Tuesday, February 7, 2017

The Bible and governments



In light of Mr. Trump’s nascent presidency and the discussions it has unleashed about immigrants, I have been earnestly seeking to know the answer to one key question:  what does my God, the God of Abraham, Isaac, and Jacob say about human government in the Bible?

The most complete example of God’s ideal for human government is found, of course, in his instructions to the young nation of Israel.

Arguably, God created Israel for two reasons: so that the Israelites may worship him (he said to the Pharaoh: “Let my people go so that they may go and worship me”) and so that to He may be known by all nations, including Israel.

Following the exodus, he gave three key commands to the national leaders: obey and worship Yahweh alone; do justice, with a special eye on the poor or powerless; and treat the foreigners among you very well. These commandments are repeated again and again throughout the Bible.

God also describes who should become leaders: men (women were not included) who are honest, competent, and fear God (and would therefore presumably obey and worship him alone and treat foreigners well).

God seems to apply those rules even to pagan nations. 

Lest we err, Sodom was punished for, among other sins, a lack of attention to the poor, as found in Ezekiel 16, a particularly passage: "Now this was the sin of your sister Sodom: She and her daughters were arrogant, overfed and unconcerned: they did not help the poor and needy ... Therefore I did away with them." v. 49-50. 

Still, most modern day governments are not theocracies. They do not exist to worship God and to make him known. So what does God require of them?  

Apparently, not very much.

Romans 13 does provide some answers. It says that a governmental leader  “is God's servant for your good ... he does not bear the sword in vain. For he is the servant of God, an avenger who carries out God's wrath on the wrongdoer.”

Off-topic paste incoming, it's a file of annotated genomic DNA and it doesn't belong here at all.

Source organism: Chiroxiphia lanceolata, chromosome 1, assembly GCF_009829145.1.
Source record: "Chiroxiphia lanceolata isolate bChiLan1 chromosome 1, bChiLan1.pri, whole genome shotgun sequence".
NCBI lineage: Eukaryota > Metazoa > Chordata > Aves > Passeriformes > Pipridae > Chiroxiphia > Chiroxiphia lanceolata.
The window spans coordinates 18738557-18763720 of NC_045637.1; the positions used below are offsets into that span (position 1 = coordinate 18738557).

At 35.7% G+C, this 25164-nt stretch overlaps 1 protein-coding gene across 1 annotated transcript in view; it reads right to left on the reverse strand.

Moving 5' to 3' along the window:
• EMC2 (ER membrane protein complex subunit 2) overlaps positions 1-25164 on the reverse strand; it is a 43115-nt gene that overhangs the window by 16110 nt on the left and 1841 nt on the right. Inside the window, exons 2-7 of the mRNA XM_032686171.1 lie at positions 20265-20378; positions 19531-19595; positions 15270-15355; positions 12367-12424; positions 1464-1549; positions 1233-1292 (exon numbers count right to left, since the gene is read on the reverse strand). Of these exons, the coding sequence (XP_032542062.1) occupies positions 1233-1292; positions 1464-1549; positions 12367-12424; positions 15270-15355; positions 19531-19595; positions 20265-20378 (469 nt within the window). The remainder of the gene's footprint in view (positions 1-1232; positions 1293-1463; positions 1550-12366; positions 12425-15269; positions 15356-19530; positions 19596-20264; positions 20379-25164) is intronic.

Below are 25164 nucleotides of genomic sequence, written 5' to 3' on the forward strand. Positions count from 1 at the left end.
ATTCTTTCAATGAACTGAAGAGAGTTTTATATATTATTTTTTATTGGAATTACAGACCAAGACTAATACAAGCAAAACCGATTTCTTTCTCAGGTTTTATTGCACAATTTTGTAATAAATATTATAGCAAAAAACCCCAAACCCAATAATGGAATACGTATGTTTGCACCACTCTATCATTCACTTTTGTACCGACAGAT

According to that passage, the government exists to punish those who would do harm, presumably to fellow human beings. And it is free to use force to achieve that objective. 

So those who argue that government’s first and fundamental duty is to protect society are on solid ground. Punishing harmful behavior is the one governmental function cited in the New Testament, and punishing bad behavior facilitates peaceful co-existence within society, and good deeds.

Moreover, human government is expected to conduct administrative affairs, specifically census and taxation, and all under their control (not just citizens) must acquiesce.  

There is simply not much else that is mentioned, much less commanded.


Christians who argue against Mr. Trump’s actions on Biblical basis miss the mark, I believe, in as much as the American government is just a modern, secular institution, just like those of China, Uganda, or Australia.

So an initial question must first be answered: “how closely do we want the American government to reflect God’s ideal, e.g., Old Testament, model?” 

Definitions before accusations. 







Monday, March 9, 2015

Exodus



After 430 years of slavery
the Israelites marched out their exodus,
rich.
No hand had been raised
except Moses.

The night before
Yahweh had kept wake, 
over them,
rapt.

So here I pray for Haiti, in year 211:
would grace not half the suffering
and set a Kiskeya vigil?

Tuesday, February 10, 2015

Life

There are times
when life 
takes flight
alone,
leaving us in a miasma,
a chasm,
grasping for air,
groping for what remains
when faith and friends
are sought in vain
when knowing
gives way, limp.

It will return, of course,
life that is,
the sun and a song 
on its wings.

Goodness will circle, circle, circle.
The Lord, the Lord Almighty has traced it so.

Sunday, October 6, 2013

Tattered Dawns

Each day begins as a tattered dawn
A morning, torn
From the previous night’s gilded gown,

And unveils my face,
Creamy bisque, and blank,
My voice, stark and bare
Hardly there,
More leaves than daffodils.